With thousands of films out there, it can be hard to decide which ones to watch and which ones to skip over. Critics have watched hundreds of films over the years, and they’ve narrowed it down to the top 50 greatest movies of all time. These films include some of the most critically acclaimed movies ever made, as well as some of the best-selling and highest-grossing films that are still relevant today. Now you can find out which movies will be timeless classics from now on! With this list, you’ll know where to start when looking for your next great film.
20) Groundhog Day
This goofy movie starring Bill Murray can be seen as a commentary on the daily routine and the mental and physical toll it takes on us. Every day we wake up to do the same things over and over again without any change. Groundhog Day follows Phil Connors as he wakes up to find himself in Punxsutawney, Pennsylvania six years into a personal time loop where he relives February 2 again and again until he becomes content with his life. Eventually he is able to break out of this cycle by becoming a better person for himself first rather than focusing on changing others around him.
21) Shawshank Redemption
Shawshank Redemption is more than just a great movie. It’s a timeless story about two men’s transcendent friendship and how it changed their lives. Andy Dufresne, played by Tim Robbins, and Ellis Boyd Red Redding (Morgan Freeman), are both in prison for killing Andy’s wife and her lover, respectively. The two men find comfort in one another after being sentenced to life imprisonment with no parole in Shawshank prison. Red introduces the intelligent but naive Andy to another world outside the cold bars of Shawshank through smuggling goods like coffee or playing contraband music on an old record player found within the warden’s house.
22) The Lives of Others
This 2006 German film is a compelling take on life in East Berlin during the Cold War. Ostensibly a spy thriller but also a character study of the lead Stasi agent and his target, we’re drawn into their respective points-of-view as they’re enveloped by paranoia. Its ending makes for one of the most unexpected twists in movie history, an analogy for what it was like to live in fear under Communism.
If you liked The Lives of Others you’ll love Schindler’s List. Steven Spielberg filmed this documentary drama (list!) about real events surrounding businessman Oskar Schindler’s efforts to save 1200 Jews from being murdered during World War II.
23) 12 Angry Men
The 1963 courtroom drama film 12 Angry Men has been praised by many as the most intelligent trial movie ever made. One critic wrote that the movie was so realistic that he was convinced that I had sat through an actual murder trial. The movie is about a group of 12 jurors deciding on the fate of a young man accused of murder. Filmed in B&W and without any soundtrack, this classic film manages to raise complex questions about law and morality through dialogue alone.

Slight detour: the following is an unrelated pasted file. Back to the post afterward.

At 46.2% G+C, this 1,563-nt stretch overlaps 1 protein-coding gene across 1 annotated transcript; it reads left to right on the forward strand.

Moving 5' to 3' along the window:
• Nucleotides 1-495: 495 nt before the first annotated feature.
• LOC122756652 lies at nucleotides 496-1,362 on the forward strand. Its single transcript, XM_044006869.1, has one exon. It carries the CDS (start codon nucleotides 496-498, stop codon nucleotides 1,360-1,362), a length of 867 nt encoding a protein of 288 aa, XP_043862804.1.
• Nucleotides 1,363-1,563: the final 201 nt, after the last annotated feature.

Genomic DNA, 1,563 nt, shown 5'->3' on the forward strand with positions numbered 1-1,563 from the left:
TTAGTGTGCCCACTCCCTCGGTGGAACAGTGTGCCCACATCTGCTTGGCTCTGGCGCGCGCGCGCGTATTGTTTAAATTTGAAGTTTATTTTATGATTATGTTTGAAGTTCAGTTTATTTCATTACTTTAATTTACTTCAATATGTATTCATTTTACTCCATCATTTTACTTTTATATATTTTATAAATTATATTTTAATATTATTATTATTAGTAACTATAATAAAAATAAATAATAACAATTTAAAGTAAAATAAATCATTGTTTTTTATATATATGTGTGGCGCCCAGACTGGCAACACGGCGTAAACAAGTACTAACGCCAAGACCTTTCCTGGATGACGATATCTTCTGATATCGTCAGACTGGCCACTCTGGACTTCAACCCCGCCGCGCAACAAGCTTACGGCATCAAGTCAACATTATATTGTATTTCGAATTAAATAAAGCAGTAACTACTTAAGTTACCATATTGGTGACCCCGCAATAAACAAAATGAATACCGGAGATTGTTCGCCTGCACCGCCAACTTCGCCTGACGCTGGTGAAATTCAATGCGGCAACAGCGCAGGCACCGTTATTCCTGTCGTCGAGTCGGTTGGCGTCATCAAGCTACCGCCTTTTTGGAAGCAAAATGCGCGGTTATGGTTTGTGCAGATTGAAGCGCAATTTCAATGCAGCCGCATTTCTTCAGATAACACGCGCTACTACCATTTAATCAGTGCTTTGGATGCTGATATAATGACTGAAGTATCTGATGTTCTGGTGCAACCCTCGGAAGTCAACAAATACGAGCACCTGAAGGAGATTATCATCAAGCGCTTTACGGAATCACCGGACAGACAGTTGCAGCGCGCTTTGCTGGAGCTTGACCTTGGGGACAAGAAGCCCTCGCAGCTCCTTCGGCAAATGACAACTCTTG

This gripping story takes us into the jury room with our young protagonist, who’s bombarded with both facts and racial prejudices in his efforts to deliver justice under desperate circumstances.
Psycho is a haunting tale that pulls out all the stops and sets the benchmark for what will later be known as psychological horror. The 1959 masterpiece was originally intended as a television pilot with actress Janet Leigh (whose character’s death at the hands of Norman Bates became one of the most shocking moments in cinematic history). Alfred Hitchcock had no intention for it to be more than a 60-minute TV episode. But because he couldn’t find an ending that pleased him, he turned it into a feature film instead.
25) Monty Python and the Holy Grail
The film is considered to be one of the best comedies ever made, and without a doubt one of the funniest movies. Many scenes from the movie are widely quoted by movie-watchers. Two examples are But nobody expects…the Spanish Inquisition! and She’s a witch! Burn her! The movie also offers great visuals. For example, when King Arthur knights Sir Galahad we get a scene with knights in full armor looking at each other in awe before turning back to gaze at Galahad with wonderment as he passes by them. Monty Python and the Holy Grail isn’t afraid to poke fun at anything it feels like; this includes (of course) religion but also politics and society’s attitudes towards certain things that it deems ridiculous.
26) A Separation
Winner of the Academy Award for Best Foreign Language Film and recipient of rave reviews on IMDB and Rotten Tomatoes alike, this movie revolves around a Tehrani family who decide to divorce in Iran. Nader and Simin’s decisions have life-changing consequences for their children.
Watching the couple’s post-divorce interactions with each other is not easy; however, A Separation puts an entirely human face on the consequences that divorce can have when both parties are divorcing from ingrained notions about their marriage.
A Separation is a well-written film with a lot going on – which might make it less popular with younger audiences looking for instant gratification – but don’t let this deter you from seeing what has been hailed as one of the best films ever made.
27) Singin’ in the Rain
Singin’ in the Rain is an American film that centers around a movie director who sings and dances with a young up-and-coming actress. At first things go well but then they’re met with a number of challenges as they try to keep their production going. The film was directed by the world-renowned Gene Kelly and stars Gene Kelly, Donald O’Connor, Debbie Reynolds and Jean Hagen. It’s considered one of the best musicals ever made and even won an Academy Award for Best Sound Recording.
Singin’ in the Rain is now just as popular today as it was when it first came out in 1952.